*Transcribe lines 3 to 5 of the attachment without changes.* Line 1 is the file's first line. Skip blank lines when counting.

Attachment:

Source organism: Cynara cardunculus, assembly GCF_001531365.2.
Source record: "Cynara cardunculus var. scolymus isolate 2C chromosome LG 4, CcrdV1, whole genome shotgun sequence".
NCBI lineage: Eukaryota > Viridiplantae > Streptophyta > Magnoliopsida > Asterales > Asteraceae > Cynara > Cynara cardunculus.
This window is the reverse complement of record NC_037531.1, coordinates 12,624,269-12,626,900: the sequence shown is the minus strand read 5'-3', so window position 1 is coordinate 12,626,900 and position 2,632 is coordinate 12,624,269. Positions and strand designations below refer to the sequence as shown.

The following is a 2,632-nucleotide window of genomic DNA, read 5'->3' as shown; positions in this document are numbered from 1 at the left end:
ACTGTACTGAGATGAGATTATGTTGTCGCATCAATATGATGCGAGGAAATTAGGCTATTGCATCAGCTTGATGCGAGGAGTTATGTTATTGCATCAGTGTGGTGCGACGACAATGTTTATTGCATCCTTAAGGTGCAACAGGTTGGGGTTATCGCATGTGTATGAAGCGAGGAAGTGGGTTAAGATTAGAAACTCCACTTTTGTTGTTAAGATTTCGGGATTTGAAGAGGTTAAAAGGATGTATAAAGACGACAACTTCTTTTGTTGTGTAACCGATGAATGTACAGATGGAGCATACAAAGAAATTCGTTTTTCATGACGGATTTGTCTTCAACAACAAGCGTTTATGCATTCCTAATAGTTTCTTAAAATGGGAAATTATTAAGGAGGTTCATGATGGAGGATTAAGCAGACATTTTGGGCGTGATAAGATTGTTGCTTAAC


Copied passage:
NCBI lineage: Eukaryota > Viridiplantae > Streptophyta > Magnoliopsida > Asterales > Asteraceae > Cynara > Cynara cardunculus.
This window is the reverse complement of record NC_037531.1, coordinates 12,624,269-12,626,900: the sequence shown is the minus strand read 5'-3', so window position 1 is coordinate 12,626,900 and position 2,632 is coordinate 12,624,269. Positions and strand designations below refer to the sequence as shown.

The following is a 2,632-nucleotide window of genomic DNA, read 5'->3' as shown; positions in this document are numbered from 1 at the left end: